A friend of mine always puts together his predictions, and I try to counter them with my own much-less informed version. So, in the spirit of witless prognostication, here's my picks for the NBA 2009-2010 season:


1. Boston- Presuming a healthy KG. Good talent, Wallace was a nice pick-up, but KG is the real key.
2. Cleveland- I don't think Shaq will hurt them over the season. I just don't think he helps them get further in the playoffs.
3. Orlando- Good talent, but I'm thinking Vince Carter is on the downside of his career.
4. Atlanta- Lots of young talent remains, but have they reached their ceiling?
5. Washington- Have a good starting five, but pretty thin on depth.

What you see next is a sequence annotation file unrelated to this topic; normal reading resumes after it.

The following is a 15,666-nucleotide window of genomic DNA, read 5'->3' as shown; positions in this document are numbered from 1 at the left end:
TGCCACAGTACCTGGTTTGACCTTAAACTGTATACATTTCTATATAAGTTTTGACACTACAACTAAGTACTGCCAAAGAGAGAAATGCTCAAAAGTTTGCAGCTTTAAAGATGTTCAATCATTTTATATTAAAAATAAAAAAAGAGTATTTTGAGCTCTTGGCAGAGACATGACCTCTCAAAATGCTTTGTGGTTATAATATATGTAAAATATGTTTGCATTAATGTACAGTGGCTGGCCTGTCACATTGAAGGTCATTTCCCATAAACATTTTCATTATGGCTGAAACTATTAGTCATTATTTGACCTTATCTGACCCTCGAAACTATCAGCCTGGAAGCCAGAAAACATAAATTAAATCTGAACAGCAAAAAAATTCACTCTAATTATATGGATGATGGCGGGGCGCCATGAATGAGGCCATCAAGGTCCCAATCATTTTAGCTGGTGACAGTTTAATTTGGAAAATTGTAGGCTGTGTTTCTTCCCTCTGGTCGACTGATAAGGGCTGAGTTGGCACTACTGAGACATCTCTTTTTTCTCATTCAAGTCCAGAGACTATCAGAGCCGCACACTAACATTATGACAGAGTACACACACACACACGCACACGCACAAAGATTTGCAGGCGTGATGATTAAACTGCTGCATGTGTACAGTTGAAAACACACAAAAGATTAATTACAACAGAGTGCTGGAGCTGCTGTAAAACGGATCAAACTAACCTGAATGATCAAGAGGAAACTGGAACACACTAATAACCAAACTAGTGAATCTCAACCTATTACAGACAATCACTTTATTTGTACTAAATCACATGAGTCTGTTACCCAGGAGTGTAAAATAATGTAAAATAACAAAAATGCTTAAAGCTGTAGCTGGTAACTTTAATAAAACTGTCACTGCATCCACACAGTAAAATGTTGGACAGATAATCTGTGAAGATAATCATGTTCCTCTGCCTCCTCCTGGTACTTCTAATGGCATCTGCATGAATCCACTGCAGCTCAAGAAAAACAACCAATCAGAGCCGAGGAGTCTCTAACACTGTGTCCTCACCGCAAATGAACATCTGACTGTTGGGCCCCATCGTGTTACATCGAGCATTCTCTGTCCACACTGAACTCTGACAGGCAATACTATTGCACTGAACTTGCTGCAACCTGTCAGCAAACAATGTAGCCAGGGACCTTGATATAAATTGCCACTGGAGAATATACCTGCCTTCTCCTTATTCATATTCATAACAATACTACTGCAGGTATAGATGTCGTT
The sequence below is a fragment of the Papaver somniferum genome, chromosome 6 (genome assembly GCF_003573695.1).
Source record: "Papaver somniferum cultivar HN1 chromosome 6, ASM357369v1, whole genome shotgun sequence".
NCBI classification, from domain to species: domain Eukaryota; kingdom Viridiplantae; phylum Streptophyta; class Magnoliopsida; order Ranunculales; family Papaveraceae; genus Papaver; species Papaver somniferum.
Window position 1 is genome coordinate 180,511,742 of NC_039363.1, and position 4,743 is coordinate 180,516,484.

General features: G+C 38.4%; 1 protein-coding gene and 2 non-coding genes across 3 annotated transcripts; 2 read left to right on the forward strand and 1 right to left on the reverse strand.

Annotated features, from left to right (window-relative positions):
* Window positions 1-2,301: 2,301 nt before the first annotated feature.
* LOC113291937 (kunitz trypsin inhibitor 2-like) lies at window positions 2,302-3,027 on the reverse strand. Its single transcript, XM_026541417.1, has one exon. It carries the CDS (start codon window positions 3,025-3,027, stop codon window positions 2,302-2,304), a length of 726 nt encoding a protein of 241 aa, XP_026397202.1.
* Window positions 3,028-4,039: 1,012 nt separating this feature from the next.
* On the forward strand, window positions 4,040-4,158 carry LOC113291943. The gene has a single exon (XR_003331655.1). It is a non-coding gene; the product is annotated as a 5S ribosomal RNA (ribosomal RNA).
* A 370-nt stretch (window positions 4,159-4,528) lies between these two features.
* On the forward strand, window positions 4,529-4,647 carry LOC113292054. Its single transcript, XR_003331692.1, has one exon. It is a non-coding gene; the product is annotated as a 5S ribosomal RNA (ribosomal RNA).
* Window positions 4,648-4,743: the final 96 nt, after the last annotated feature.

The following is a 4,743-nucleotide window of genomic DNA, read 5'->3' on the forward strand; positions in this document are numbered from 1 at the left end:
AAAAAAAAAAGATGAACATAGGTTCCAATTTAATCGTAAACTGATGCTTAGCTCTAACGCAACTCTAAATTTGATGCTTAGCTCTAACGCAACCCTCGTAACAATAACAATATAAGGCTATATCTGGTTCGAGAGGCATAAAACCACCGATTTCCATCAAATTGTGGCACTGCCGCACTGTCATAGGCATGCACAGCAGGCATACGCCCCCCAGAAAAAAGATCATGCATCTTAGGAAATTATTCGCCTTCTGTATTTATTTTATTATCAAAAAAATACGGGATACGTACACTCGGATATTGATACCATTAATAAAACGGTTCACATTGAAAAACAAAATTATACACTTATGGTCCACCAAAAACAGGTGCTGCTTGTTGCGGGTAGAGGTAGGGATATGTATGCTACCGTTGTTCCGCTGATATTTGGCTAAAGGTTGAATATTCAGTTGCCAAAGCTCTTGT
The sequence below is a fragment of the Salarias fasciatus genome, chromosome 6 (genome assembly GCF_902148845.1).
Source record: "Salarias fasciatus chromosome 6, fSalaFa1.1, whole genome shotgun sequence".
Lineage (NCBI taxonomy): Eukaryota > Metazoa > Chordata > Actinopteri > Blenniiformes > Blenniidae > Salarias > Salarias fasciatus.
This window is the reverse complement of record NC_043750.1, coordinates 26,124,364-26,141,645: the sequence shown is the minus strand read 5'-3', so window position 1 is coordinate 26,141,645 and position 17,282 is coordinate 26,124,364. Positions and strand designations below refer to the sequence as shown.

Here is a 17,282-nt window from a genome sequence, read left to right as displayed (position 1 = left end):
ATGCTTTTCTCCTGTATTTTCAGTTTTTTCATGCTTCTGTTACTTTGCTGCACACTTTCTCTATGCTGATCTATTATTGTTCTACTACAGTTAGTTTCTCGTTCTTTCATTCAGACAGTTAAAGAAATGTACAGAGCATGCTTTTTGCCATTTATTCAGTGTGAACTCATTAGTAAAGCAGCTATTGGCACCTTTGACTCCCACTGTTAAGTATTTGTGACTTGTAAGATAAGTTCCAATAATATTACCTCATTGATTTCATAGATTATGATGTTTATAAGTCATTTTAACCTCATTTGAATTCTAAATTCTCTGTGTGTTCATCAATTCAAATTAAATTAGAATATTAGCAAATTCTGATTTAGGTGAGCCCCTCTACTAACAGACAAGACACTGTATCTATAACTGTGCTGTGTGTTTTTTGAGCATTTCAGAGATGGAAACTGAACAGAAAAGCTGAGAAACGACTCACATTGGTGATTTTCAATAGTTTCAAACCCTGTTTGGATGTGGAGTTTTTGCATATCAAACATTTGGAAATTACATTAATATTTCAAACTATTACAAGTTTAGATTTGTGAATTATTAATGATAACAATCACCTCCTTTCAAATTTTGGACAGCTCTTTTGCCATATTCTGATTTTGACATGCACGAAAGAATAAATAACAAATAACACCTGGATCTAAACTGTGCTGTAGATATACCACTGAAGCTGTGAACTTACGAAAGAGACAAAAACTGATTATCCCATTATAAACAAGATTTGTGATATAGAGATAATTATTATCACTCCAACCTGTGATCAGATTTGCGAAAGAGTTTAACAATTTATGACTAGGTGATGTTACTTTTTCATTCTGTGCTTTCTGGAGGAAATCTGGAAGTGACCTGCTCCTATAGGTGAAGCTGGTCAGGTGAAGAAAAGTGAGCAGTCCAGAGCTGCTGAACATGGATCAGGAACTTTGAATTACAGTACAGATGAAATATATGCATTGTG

6. Chicago- I like the Bulls' young talent. I worry about the interior offense, tho.
7. Miami- D-Wade is as good as they come, and JO & Beasley should help.
8. Philly- Lose Andre Miller but gain Elton Brand. Spinning their wheels.

Indiana- Improving with a lot of good young talent (Granger, Ford, Rush). Probably one good starter away from the playoffs.
Pistons- There's no respect for history in the NBA. Gordon's a weird pick-up when you already have Hamilton. And they were 39-43 last season.
Nets- Good backcourt, but that's it. Nothing else here is scary.
Knicks -Chris Duhon starting at point? Puh-lease. NY is mired in mediocrity.
Toronto- Bosh will probably be traded, and there's not a lot else to like.
Milwaukee- I don't think much of this team. Will probably hang around 30 wins
Charlotte- The young guys are going to get a lot of minutes. Losing Okafor hurts *a lot*


1. LA Lakers- You just can't pick anyone else.
2. New Orleans- Okafor a very nice pickup- adds offense that Chandler couldn't supply.